Insurgent attacks, truck breakdowns, blinding sandstorms – all can combine to turn a methodical withdrawal into a snarling snafu, said Army Lt. Col. James Sears, a logistics battalion commander. He described the elegant choreography needed: tight deadlines for packing and loading trucks, inserting truck convoys into a stream of southbound traffic, coordinating the convoys with security patrol and overhead air cover, and feeding the convoys into ports and airfields in Kuwait at the precise moment when ships and aircraft are ready. “Anybody who takes six extra hours with a truck just crashes everybody else’s schedule,” he said. “The ripple effect can kill you.”

  11. I do not think that the Iraqi-Kurds are necessarily opposed to an allied American military presence
    hummm, let presume US invade Iran, then Iran’s Kurds and Arabistan “Ahwaz” people or those Arab on “Three rocks” Abu Musa Island, the Greater and Lesser Tunbs are NOT “necessarily opposed to an allied American military”?

  12. Raed`s analysis is just plain silly. He does not seem to realise that the Sadrists have climbed back into bed with ISCI. This after years of us being told that the sadrists are nationalists and non sectarian and not lackeys of Iran like ISCI.
    Helena, if you want decent analysis of Iraqi politics go to Reidar Visser.
    AlQ in Iraq has claimed reposnibility for the bombings. Bad luck for all those who deny AlQ was
    was the main instigator of the anti shia slaughter from 03 to 07.

  13. bb, I’m slightly puzzled over your remark that al-Qa’ida has claimed the Baghdad bombings. Have you a link?
    Although Steve C mentions it earlier, it’s not in the media this side of the pond, and I’ve read pretty well everything going. There’s the confession, yes, which you can discount as torture. There’s Zebari claiming it was an inside job (which is completely incompatible with al-Qa’ida). There’s Maliki accusing the Syrians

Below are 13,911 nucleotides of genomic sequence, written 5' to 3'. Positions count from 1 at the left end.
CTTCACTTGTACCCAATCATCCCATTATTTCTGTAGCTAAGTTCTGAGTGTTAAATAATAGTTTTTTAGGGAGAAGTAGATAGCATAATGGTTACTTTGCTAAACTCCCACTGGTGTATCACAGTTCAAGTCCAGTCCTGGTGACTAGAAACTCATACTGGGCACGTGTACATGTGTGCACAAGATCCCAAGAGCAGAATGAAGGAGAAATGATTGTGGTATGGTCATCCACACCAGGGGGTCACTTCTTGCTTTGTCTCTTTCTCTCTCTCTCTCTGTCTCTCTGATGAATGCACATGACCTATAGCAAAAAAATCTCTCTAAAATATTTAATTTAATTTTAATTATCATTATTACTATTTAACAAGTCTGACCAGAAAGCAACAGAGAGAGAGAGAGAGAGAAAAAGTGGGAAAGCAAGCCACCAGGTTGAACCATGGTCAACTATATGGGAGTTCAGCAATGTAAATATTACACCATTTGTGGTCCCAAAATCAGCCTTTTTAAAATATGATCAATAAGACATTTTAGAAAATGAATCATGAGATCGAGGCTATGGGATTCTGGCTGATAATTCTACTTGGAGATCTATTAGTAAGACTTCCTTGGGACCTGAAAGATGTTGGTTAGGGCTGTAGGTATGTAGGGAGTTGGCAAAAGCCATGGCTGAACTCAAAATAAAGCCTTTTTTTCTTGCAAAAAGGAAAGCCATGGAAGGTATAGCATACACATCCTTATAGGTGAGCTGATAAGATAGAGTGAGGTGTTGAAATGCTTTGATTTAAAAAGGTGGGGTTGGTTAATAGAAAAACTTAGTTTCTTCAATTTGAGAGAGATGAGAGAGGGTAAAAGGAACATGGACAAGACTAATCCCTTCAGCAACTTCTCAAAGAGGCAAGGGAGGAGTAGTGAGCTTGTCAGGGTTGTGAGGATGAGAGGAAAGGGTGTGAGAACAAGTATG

No, Raed is not just silly; he has his appreciation as an Iraqi. But he is a blogger, not a professional, like Visser or Cole. He has a native understanding of his own country.
    He does not seem to realise that the Sadrists have climbed back into bed with ISCI.
    As Harold Wilson once famously said, a week is a long time in politics.

  14. was the main instigator of the anti shia slaughter from 03 to 07
    It’s not just one sic slaughtered, all Iraqi affected slaughtered,go check and do your homework before putting your rhetoric
    here. The funny thing here is one coming here with total ignorance of Death Squad set up in Iraq that took three years to set.
    bb, The factual, slaughtering started in the end of 2005 early 2006 not in 2003.
    If Iraqi hate each other as per your claims they should slaughtered each other the day of lawlessness. i.e US destroyed the state in 2003 with Bremer’s singe dismantled all forces.
    Iraq opened as a wild forest for criminals/ gangs from all over the world not just Iraqi 10,000 prisoners tyrant’s freed before the bombing as some like to put the blame just on them.

  15. Alex et al
    From Kazimi/Talisman Gate:
    “The self-styled ‘Islamic State of Iraq’ that is led by Abu Omar al-Baghdadi took responsibility for the multiple terrorist attacks in Baghdad last Wednesday in a statement released today by ‘Ministry of Information’ of the ISI on the Al-Falluja jihadist forum. These attacks included the near simultaneous suicide truck bombs against the Ministry of Foreign Affairs and the Ministry of Finance, even though that latter bombing was attributed by the Maliki government to a wing of the Ba’ath Party per a televised confession.
    The ISI called the attacks “Ghazwet [Raid] of the Prisoner” and can be read here (Arabic text).”
    Before you leap to your keyboards to denounce Kazimi as a lying persian-loving shiite neocon dog, he DOES provide a link to the ISI release, but,Alex, you have to be able to read Arabic.
    Shirin: Raed Jarrer is one of those bitter and twisted privileged educated bourgois Sunni arabs who got their noses out of joint when the overthrow of the Tyrant led to the democratic empowerment of the 80% shia majority underclass of (non kurdish)Iraq, and not to the betterment of himself.